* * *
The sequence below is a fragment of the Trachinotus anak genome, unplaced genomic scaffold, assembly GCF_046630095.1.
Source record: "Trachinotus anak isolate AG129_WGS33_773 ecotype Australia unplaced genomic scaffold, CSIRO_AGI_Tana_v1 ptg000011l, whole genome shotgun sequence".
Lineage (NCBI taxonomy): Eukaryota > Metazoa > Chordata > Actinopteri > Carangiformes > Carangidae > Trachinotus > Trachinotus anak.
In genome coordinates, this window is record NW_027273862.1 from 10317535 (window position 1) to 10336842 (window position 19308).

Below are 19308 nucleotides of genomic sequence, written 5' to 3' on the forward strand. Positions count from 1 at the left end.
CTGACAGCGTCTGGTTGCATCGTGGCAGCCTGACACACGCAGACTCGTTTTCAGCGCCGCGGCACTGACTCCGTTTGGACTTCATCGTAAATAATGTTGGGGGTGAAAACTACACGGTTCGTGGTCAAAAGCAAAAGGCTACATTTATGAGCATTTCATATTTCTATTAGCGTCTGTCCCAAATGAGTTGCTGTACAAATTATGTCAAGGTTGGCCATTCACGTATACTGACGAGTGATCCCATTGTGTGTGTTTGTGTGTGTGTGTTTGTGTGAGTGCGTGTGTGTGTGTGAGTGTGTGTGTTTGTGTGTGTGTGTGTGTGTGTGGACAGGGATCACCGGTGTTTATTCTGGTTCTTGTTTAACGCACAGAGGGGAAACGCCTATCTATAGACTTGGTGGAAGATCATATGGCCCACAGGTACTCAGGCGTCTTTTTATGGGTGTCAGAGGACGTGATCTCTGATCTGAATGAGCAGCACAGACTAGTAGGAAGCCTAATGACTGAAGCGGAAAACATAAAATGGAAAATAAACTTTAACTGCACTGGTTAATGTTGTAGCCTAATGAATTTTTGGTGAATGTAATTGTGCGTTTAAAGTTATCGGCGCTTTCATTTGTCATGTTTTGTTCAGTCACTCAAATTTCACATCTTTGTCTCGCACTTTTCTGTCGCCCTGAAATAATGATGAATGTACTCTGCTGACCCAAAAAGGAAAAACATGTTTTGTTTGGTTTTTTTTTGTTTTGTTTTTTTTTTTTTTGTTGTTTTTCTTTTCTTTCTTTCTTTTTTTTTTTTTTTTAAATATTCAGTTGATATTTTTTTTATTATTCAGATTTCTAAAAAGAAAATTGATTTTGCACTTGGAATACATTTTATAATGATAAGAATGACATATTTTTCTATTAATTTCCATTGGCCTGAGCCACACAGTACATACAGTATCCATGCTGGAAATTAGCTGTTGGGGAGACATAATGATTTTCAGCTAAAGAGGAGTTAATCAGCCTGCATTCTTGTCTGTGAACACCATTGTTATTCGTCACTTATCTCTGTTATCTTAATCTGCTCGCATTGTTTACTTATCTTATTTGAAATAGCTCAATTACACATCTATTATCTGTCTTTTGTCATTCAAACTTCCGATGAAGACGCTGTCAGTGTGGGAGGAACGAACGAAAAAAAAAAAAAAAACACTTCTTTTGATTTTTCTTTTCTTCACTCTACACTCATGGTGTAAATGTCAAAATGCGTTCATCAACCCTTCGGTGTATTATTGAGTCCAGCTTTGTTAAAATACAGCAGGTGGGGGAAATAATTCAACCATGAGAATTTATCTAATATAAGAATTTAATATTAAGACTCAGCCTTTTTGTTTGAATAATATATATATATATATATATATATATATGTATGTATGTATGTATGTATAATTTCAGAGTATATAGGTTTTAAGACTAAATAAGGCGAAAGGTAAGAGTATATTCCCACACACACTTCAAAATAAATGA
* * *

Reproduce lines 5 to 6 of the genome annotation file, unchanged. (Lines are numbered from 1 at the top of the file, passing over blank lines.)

Below are 19308 nucleotides of genomic sequence, written 5' to 3' on the forward strand. Positions count from 1 at the left end.
CTGACAGCGTCTGGTTGCATCGTGGCAGCCTGACACACGCAGACTCGTTTTCAGCGCCGCGGCACTGACTCCGTTTGGACTTCATCGTAAATAATGTTGGGGGTGAAAACTACACGGTTCGTGGTCAAAAGCAAAAGGCTACATTTATGAGCATTTCATATTTCTATTAGCGTCTGTCCCAAATGAGTTGCTGTACAAATTATGTCAAGGTTGGCCATTCACGTATACTGACGAGTGATCCCATTGTGTGTGTTTGTGTGTGTGTGTTTGTGTGAGTGCGTGTGTGTGTGTGAGTGTGTGTGTTTGTGTGTGTGTGTGTGTGTGTGGACAGGGATCACCGGTGTTTATTCTGGTTCTTGTTTAACGCACAGAGGGGAAACGCCTATCTATAGACTTGGTGGAAGATCATATGGCCCACAGGTACTCAGGCGTCTTTTTATGGGTGTCAGAGGACGTGATCTCTGATCTGAATGAGCAGCACAGACTAGTAGGAAGCCTAATGACTGAAGCGGAAAACATAAAATGGAAAATAAACTTTAACTGCACTGGTTAATGTTGTAGCCTAATGAATTTTTGGTGAATGTAATTGTGCGTTTAAAGTTATCGGCGCTTTCATTTGTCATGTTTTGTTCAGTCACTCAAATTTCACATCTTTGTCTCGCACTTTTCTGTCGCCCTGAAATAATGATGAATGTACTCTGCTGACCCAAAAAGGAAAAACATGTTTTGTTTGGTTTTTTTTTGTTTTGTTTTTTTTTTTTTTGTTGTTTTTCTTTTCTTTCTTTCTTTTTTTTTTTTTTTTAAATATTCAGTTGATATTTTTTTTATTATTCAGATTTCTAAAAAGAAAATTGATTTTGCACTTGGAATACATTTTATAATGATAAGAATGACATATTTTTCTATTAATTTCCATTGGCCTGAGCCACACAGTACATACAGTATCCATGCTGGAAATTAGCTGTTGGGGAGACATAATGATTTTCAGCTAAAGAGGAGTTAATCAGCCTGCATTCTTGTCTGTGAACACCATTGTTATTCGTCACTTATCTCTGTTATCTTAATCTGCTCGCATTGTTTACTTATCTTATTTGAAATAGCTCAATTACACATCTATTATCTGTCTTTTGTCATTCAAACTTCCGATGAAGACGCTGTCAGTGTGGGAGGAACGAACGAAAAAAAAAAAAAAAACACTTCTTTTGATTTTTCTTTTCTTCACTCTACACTCATGGTGTAAATGTCAAAATGCGTTCATCAACCCTTCGGTGTATTATTGAGTCCAGCTTTGTTAAAATACAGCAGGTGGGGGAAATAATTCAACCATGAGAATTTATCTAATATAAGAATTTAATATTAAGACTCAGCCTTTTTGTTTGAATAATATATATATATATATATATATATATATGTATGTATGTATGTATGTATAATTTCAGAGTATATAGGTTTTAAGACTAAATAAGGCGAAAGGTAAGAGTATATTCCCACACACACTTCAAAATAAATGA